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One year after unveiling renovations, an inside look of Artis College at Radford University

Published: Feb. 25, 2021 at 5:42 PM EST
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RADFORD, Va. (WDBJ) - Radford University’s newly-renovated science building has been open for nearly a year, but the work being done inside has not been seen until now.

It’s all a part of a $33 million renovation to Reed and Curie Halls, which reopened in 2020. The halls are home to the Artis College of Science and Technology.

Inside are state-of-the-art labs, equipment and maker spaces – most of which were included in the renovations.

“We still had all of the technology we needed but not quite as updated as it is now,” said Sydney Lobins, a senior student in the FAA test prep class at Radford University.

“I’ve learned a lot in the past two semesters, even with COVID,” said Cassandra Wiggins, a senior student in the FAA test prep class.

Students like Cassandra and Sydney say there is more space in classrooms and it gives them an opportunity to learn in new ways.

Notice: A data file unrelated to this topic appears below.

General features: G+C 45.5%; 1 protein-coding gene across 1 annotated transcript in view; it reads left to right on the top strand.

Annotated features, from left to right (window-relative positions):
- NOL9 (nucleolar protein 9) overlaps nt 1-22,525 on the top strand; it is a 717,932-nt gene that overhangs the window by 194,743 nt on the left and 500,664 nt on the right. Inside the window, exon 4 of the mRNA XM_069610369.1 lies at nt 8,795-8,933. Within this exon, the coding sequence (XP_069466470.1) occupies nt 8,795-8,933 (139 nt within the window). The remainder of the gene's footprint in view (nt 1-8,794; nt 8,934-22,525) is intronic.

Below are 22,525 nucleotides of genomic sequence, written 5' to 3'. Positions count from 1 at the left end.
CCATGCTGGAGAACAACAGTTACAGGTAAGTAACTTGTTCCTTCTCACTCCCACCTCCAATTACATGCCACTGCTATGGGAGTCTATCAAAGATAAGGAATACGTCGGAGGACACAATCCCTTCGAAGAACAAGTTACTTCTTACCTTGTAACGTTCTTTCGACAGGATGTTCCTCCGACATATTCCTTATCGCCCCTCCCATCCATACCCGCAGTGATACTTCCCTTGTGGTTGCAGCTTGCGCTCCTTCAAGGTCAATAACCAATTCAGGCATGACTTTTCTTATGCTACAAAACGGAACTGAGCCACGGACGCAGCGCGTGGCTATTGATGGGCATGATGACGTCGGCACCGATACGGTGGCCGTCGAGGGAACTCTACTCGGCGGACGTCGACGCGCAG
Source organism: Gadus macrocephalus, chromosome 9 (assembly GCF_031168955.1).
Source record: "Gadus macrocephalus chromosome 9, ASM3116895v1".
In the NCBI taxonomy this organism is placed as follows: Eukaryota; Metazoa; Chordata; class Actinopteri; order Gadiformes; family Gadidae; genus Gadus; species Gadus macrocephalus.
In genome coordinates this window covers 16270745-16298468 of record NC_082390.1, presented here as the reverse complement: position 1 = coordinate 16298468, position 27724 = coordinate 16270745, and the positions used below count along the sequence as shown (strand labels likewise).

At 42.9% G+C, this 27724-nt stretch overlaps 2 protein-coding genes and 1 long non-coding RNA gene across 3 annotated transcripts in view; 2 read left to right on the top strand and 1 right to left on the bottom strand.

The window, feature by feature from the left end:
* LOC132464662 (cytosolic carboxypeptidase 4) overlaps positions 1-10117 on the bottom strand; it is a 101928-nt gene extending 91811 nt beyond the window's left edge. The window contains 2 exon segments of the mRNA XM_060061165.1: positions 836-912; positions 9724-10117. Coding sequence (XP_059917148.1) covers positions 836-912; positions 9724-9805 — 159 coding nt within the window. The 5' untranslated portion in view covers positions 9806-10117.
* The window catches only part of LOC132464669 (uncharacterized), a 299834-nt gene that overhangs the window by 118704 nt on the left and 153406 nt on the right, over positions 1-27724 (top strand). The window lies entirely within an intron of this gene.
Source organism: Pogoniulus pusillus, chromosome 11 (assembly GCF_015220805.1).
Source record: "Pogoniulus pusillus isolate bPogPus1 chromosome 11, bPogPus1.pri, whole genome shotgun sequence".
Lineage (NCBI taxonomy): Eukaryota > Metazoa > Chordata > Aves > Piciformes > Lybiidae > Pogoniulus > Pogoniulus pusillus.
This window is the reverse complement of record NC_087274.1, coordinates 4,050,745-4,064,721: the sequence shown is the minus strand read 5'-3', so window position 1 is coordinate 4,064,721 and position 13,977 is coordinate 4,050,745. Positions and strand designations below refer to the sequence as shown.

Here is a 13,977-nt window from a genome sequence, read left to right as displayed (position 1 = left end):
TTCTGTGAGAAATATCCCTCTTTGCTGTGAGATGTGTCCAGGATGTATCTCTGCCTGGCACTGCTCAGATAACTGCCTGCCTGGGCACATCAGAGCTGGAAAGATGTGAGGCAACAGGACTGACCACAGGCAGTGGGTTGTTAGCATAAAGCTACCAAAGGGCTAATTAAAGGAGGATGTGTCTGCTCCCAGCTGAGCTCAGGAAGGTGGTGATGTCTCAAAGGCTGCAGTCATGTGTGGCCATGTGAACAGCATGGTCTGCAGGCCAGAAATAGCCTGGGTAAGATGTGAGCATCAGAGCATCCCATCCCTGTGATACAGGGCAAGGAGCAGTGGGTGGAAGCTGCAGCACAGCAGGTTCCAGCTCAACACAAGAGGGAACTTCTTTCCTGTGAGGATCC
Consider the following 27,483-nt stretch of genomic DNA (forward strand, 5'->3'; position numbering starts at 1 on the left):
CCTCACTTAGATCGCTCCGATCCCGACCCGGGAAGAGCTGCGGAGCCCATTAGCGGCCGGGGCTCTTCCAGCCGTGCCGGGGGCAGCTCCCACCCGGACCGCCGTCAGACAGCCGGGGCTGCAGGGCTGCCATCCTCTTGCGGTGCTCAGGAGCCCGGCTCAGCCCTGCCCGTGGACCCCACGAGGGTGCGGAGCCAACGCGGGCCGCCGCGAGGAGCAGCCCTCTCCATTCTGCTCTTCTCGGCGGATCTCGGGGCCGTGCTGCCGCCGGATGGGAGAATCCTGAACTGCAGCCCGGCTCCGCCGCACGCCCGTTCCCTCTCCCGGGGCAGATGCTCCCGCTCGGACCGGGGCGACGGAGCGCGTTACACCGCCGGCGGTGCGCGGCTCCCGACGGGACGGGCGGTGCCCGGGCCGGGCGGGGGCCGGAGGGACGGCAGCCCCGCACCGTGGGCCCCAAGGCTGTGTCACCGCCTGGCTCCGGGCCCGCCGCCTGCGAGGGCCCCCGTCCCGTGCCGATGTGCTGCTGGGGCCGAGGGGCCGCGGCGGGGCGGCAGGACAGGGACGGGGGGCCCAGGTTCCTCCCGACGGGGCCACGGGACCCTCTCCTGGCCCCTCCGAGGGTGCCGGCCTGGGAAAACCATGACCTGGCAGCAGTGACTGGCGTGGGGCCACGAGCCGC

The students get to learn on the ground and can take their lessons to the sky using drones.

Many of the drones and tech are a part of the Geohazards and Unmanned Systems Research Center.

“We focus on studying the Earth’s past, in order to understand better the present and the future with respect to geology and the impact geology has on humans,” said Dr. Chester “Skip” Watts, the director of the Geohazard Research Center at Radford University.

They can create digital maps and use 3D printers to look at the area’s topography to study mudslides, earthquakes and more.

“In order to study the past and look at the geohazards that are going on today,” said Dr. Watts.

Using the basics of flying and map making, they’re able to solve real day-to-day environmental issues.

“We give them real-life, real-life opportunities right there in the thick of it,” said George Stephenson, the chief FAA remote pilot for the Geohazard Research Center at Radford University.

The Geohazards and Unmanned Systems Research program is only one of many programs that live in the building - helping the next generation of engineers and scientists to fly high.

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